In rejecting my real likes and dislikes, or in dressing to fit in to a particular subculture, or even in writing for a market out of fear of failure, I’ve been unfaithful to the gifts God has given me. He made me the way I am. He made me so that I would like cheesy movies and fairy tales, sometimes combining the two for an extra special Lydia treat. He made me so that I can sing both chant and praise and worship music  with real enjoyment. He made me to love furry animals and want to overcome my irrational fear of jungle drums.

 The Fathers of the Second Vatican Council had some encouraging things to say about the nature of womanhood. The world depends on us to be fully ourselves in all our feminine glory.  If we are, we’ll set the world on fire.

“The hour is coming, in fact has come, when the vocation of women is being acknowledged in its fullness, the hour in which women acquire in the world an influence, an effect and a power never hitherto achieved. That is why, at this moment when the human race is undergoing so deep a transformation, women imbued with a spirit of the Gospel can do so much to aid humanity in not falling.” – From the Closing Message of the Second Vatican Council.

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7 Quick Takes

A lot has been going on around here! If you, like me, can’t get enough of tales of household horror, please enjoy.

~1 ~

We have a little friend who lives in our sink. He likes to gurgle and moan whenever the tenants upstairs flush the toilet or shower. It’s not the normal pipe gurgling of old houses. This is the mean, monster in your plumbing type of noise pollution.This friend has woken our darling child up from her nap, rendering her not so darling. We call him Herman.

~2~

Sometimes a smell of sewage permeates our Gracious Southern Home.  It’s nasty, and injurious to health, I’m sure. Upon investigation, we discovered that the source of the smell emanates fromwithin the deep recesses of the closet in our darling daughter’s nursery. You see, there is a toilet in that closet. Yes. A toilet. It’s ancient of days and doesn’t work, but I have a horrible feeling that things might be bubbling up through it.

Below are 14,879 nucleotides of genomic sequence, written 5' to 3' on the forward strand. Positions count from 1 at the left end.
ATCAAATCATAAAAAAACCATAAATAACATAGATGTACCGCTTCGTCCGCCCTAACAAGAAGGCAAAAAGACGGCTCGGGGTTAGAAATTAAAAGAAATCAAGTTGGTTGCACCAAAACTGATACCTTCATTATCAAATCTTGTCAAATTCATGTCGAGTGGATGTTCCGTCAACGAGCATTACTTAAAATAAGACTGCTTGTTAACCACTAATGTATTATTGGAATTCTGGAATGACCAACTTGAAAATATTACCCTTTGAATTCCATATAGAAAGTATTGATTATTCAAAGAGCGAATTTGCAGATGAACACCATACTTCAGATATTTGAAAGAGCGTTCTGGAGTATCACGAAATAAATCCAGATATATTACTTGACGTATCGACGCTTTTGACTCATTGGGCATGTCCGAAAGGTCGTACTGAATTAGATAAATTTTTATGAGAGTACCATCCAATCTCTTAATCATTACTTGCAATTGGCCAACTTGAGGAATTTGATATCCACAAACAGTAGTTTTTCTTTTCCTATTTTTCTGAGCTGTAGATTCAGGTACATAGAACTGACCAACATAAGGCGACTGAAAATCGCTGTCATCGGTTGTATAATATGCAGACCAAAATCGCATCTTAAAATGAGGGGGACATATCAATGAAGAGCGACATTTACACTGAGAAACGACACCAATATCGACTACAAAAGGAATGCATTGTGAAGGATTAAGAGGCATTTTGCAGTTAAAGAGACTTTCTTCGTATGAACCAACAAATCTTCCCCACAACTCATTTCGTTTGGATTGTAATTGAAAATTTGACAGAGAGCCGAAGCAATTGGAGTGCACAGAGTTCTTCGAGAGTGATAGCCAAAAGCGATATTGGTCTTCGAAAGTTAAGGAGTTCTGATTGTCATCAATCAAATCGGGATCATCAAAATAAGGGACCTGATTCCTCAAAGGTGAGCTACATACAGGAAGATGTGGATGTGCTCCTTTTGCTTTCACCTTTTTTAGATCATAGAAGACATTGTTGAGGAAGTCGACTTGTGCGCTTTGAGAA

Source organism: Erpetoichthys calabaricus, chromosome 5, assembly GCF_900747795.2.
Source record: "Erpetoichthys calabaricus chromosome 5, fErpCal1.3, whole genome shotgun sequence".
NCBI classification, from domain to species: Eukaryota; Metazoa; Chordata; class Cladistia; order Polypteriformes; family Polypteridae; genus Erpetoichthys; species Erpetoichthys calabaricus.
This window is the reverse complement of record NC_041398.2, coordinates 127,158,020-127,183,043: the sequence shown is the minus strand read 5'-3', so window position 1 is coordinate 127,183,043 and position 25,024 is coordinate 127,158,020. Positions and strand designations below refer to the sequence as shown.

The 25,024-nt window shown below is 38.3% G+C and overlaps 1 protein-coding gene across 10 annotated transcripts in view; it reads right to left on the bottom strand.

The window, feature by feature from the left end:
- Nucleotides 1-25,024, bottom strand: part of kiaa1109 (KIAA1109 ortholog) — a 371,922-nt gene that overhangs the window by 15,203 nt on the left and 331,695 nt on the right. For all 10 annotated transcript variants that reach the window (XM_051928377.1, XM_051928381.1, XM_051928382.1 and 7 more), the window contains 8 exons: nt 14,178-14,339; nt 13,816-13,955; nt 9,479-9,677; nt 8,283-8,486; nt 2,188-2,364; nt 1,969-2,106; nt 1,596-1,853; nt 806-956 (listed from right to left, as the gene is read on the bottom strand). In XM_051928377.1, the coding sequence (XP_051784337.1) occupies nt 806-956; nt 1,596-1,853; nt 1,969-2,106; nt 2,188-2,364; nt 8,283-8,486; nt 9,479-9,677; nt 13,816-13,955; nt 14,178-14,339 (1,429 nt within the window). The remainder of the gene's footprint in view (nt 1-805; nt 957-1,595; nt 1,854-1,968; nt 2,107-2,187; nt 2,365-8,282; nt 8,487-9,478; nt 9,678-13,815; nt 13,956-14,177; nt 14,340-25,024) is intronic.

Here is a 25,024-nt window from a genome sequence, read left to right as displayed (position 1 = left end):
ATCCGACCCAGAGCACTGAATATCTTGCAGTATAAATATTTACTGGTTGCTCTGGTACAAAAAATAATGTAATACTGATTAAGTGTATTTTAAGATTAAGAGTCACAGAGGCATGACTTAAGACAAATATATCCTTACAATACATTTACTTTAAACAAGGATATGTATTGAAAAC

~3~

Of course, by things I mean poop.

~4~

Have I ever mentioned that I have to  go outside to do laundry?  I have a little shed in the backyard that houses a washer and dryer. Sometimes it houses six inch long slugs who wave a friendly antenna at me. It’s nice.

~5~

Speaking of happy creatures, I got to see a cute little gecko-looking lizard two days ago. I was sitting on my back stoop, soaking up the sunshine when I head a little rustle. Beside me was the sweetest little lizard! Really, I love these guys. Savannah is full of them, and some of them come right up to you. Happiness.

~6~

Have you ever had the feeling you were missing out on a really obvious joke? Last week some gentlemen came by to cut back the overhanging brances from above the house. I watched from the living room window as they pointed and laughed at various features on the exterior of my Gracious Southern Home. I never found out why they were laughing. I’m not sure I want to know.

~7~

The best thing, hands down, about living in an “up-and-coming” neighborhood is the colorful nightlife. Thirsty Thursday brings the finest purveyors of malt liquor right to your sidewalk. The yells, the shrieking children, the distant sound of a shot fired. Pure magic.

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I’m out of luck with blogging today. Sorry, folks. I could write about some pro-life issue, but it’s a quiet day, and I overslept and couldn’t both wash my hair AND go pray at the clinic. To assuage my guilt, go to the 40 Days for Life blog and be amazed at how well the campaign is going internationally.

In the meantime, let me tell you, it’s not a good idea to eat peperoncini while fiddling around on the computer. I just spent some time cleaning out splurtzed juice and teeny tiny seeds from in between the keys. Laptop is now imbued with the spirit of Tuscany.